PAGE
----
As for actually picking a power bank, there are several options. If you want something you can cart around and charge your phone a few times, 10,000 mAh is a good size, and you can get even smaller ones for more portability. You can always get the enormous, multi-day banks, but they're quite heavy and are best suited to a bag. Also, large battery banks are restricted on flights. In the US, the FAA doesn't allow batteries with a capacity higher than 100 watt hours. That's a different way to measure capacity which equates to roughly just under 30,000 mAh. Funny thing is there's no limit to how many discrete battery banks you can bring aboard, so long as they're for personal use. Fun fact: the battery in the 2019 MacBook Pro 16-inch clocks in at a hair below that limit. One form factor that might suit you is a battery case. This builds the battery straight into your phone case and makes everything much more convenient. No cables or separate battery banks required! There are also battery banks with wireless chargers built in. They are convenient, but not very efficient and tend to be more expensive.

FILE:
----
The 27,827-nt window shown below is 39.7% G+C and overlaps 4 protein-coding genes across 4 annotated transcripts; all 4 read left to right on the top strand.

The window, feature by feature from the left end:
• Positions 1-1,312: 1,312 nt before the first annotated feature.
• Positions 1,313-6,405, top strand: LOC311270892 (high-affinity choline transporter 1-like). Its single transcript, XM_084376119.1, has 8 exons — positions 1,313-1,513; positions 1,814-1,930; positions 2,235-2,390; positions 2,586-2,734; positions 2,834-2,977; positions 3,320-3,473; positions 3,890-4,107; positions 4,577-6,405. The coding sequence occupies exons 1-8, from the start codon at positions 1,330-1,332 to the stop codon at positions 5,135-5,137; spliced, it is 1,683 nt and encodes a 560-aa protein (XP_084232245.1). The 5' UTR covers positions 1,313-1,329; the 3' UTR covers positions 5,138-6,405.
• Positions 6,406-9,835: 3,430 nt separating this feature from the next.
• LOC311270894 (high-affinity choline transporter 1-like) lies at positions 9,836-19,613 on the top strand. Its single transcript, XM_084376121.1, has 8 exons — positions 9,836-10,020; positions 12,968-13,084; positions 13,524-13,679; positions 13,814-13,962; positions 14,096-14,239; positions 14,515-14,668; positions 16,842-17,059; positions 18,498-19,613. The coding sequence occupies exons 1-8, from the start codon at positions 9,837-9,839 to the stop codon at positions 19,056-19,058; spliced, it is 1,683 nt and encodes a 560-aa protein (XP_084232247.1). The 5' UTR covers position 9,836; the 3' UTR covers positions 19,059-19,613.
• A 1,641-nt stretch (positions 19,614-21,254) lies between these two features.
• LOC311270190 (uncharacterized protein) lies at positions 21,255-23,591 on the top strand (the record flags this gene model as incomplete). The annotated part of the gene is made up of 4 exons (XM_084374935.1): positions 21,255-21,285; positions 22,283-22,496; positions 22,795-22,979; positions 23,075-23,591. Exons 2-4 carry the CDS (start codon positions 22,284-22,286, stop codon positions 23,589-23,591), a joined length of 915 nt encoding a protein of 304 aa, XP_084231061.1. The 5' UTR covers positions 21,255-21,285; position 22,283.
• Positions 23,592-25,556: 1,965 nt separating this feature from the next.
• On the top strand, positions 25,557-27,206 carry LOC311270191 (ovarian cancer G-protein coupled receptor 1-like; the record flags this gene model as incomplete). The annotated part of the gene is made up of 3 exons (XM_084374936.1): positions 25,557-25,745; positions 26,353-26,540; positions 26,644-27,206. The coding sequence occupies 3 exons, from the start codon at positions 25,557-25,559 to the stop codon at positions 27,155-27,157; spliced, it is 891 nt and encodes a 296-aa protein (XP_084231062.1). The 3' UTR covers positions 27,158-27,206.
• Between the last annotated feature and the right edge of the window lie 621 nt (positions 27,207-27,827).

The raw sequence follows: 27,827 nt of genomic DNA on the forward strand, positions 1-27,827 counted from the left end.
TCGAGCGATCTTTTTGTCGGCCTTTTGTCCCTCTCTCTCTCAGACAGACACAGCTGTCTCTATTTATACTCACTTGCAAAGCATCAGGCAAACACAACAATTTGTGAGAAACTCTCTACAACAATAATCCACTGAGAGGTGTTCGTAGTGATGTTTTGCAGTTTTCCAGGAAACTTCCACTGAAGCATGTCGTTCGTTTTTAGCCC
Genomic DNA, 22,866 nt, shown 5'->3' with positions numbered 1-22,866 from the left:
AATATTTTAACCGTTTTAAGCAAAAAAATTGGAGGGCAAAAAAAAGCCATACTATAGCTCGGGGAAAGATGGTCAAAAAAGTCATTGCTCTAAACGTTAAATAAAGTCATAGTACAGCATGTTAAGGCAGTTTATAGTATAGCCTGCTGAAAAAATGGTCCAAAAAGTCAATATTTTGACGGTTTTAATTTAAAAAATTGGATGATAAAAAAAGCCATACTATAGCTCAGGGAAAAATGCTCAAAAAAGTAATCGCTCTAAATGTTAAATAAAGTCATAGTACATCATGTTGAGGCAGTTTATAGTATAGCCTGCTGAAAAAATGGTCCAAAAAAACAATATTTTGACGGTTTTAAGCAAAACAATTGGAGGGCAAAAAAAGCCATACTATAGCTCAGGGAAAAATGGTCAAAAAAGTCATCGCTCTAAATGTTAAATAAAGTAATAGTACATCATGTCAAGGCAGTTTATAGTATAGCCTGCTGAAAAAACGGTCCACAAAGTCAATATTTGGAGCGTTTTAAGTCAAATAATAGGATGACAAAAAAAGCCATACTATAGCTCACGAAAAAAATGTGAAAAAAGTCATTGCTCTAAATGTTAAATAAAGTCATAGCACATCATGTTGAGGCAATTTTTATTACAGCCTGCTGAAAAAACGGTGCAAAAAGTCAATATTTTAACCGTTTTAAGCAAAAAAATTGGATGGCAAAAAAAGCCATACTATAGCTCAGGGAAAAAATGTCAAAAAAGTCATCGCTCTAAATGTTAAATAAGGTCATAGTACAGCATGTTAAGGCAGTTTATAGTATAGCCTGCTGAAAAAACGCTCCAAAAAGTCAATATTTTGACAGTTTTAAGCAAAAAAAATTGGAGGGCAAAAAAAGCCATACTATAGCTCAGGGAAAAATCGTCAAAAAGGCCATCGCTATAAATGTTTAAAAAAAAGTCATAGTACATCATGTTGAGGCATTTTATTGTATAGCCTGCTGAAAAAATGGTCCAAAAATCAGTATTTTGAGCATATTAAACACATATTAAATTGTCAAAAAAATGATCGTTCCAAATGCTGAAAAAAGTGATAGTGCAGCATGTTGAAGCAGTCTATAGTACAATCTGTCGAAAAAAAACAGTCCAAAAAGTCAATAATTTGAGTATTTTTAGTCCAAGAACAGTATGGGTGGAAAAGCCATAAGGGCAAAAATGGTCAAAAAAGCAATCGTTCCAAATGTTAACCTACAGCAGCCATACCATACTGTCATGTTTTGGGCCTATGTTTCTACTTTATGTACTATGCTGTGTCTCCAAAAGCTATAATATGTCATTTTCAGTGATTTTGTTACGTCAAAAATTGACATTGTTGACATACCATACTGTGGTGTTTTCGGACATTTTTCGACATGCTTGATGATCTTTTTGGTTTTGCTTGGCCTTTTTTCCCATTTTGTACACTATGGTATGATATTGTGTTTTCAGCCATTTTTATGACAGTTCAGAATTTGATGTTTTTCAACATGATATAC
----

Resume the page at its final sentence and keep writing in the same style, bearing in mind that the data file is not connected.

So, what about brands? Well, when it comes to batteries, it's best not to cheap out. Buying chinese no-name power banks can result in battery cells that wear out abnormally fast, a capacity which is far, far, far lower than advertised (I'm talking anywhere from one half to one sixth the capacity), and a fire hazard at worst. Remember the Galaxy Note 7 fiasco? People's phones were literally exploding and catching fire. Lithium battery cells are volatile little demons. They're basically chemical sacks with thin membranes keeping all the explody bits from touching each other. So, what to do? Stay away from shady companies. Be smart. If someone is advertising a battery bank the same size as your phone to be 20,000 mAh, they're probably llying. Personally, I suggest sticking to big brands like Anker and Aukey who already have a good reputation for making reliable chargers and cables. Stuff made by big companies like Samsung and LG is also fair game, though I've not really seen power banks from them. I've also had good experiences with Cheero Power. I owned a NuEyes headset that shipped with one and it never gave me problems. They're incredibly basic and have no load detection, so you'll have to push a power button to turn on the juice, but they're pretty cheap.